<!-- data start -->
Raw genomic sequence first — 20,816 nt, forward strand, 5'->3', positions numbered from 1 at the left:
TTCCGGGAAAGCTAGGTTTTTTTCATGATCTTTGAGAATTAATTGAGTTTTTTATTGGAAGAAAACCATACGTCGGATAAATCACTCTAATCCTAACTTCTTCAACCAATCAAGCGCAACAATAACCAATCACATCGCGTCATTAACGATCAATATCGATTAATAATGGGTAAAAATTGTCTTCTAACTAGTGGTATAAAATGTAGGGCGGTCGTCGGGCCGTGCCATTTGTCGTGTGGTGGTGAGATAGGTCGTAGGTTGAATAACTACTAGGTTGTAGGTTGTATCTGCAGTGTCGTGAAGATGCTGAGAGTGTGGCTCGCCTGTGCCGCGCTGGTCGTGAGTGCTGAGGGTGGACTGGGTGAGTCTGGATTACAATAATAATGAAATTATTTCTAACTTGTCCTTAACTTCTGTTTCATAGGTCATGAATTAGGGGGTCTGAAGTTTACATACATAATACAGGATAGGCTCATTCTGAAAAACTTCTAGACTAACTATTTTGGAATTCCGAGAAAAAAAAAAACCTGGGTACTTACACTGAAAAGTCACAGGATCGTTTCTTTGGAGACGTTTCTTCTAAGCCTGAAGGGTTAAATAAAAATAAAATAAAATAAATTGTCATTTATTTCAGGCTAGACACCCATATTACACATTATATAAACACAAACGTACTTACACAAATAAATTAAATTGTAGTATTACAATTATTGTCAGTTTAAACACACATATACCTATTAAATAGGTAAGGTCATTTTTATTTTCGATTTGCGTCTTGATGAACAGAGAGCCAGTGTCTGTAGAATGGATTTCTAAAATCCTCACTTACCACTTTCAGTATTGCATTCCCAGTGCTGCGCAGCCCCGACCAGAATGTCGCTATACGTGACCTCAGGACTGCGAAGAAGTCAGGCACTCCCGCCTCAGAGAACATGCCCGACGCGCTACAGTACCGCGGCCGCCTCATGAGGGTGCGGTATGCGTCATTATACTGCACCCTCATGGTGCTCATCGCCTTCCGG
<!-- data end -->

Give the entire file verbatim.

Raw genomic sequence first — 20,816 nt, forward strand, 5'->3', positions numbered from 1 at the left:
TTCCGGGAAAGCTAGGTTTTTTTCATGATCTTTGAGAATTAATTGAGTTTTTTATTGGAAGAAAACCATACGTCGGATAAATCACTCTAATCCTAACTTCTTCAACCAATCAAGCGCAACAATAACCAATCACATCGCGTCATTAACGATCAATATCGATTAATAATGGGTAAAAATTGTCTTCTAACTAGTGGTATAAAATGTAGGGCGGTCGTCGGGCCGTGCCATTTGTCGTGTGGTGGTGAGATAGGTCGTAGGTTGAATAACTACTAGGTTGTAGGTTGTATCTGCAGTGTCGTGAAGATGCTGAGAGTGTGGCTCGCCTGTGCCGCGCTGGTCGTGAGTGCTGAGGGTGGACTGGGTGAGTCTGGATTACAATAATAATGAAATTATTTCTAACTTGTCCTTAACTTCTGTTTCATAGGTCATGAATTAGGGGGTCTGAAGTTTACATACATAATACAGGATAGGCTCATTCTGAAAAACTTCTAGACTAACTATTTTGGAATTCCGAGAAAAAAAAAAACCTGGGTACTTACACTGAAAAGTCACAGGATCGTTTCTTTGGAGACGTTTCTTCTAAGCCTGAAGGGTTAAATAAAAATAAAATAAAATAAATTGTCATTTATTTCAGGCTAGACACCCATATTACACATTATATAAACACAAACGTACTTACACAAATAAATTAAATTGTAGTATTACAATTATTGTCAGTTTAAACACACATATACCTATTAAATAGGTAAGGTCATTTTTATTTTCGATTTGCGTCTTGATGAACAGAGAGCCAGTGTCTGTAGAATGGATTTCTAAAATCCTCACTTACCACTTTCAGTATTGCATTCCCAGTGCTGCGCAGCCCCGACCAGAATGTCGCTATACGTGACCTCAGGACTGCGAAGAAGTCAGGCACTCCCGCCTCAGAGAACATGCCCGACGCGCTACAGTACCGCGGCCGCCTCATGAGGGTGCGGTATGCGTCATTATACTGCACCCTCATGGTGCTCATCGCCTTCCGG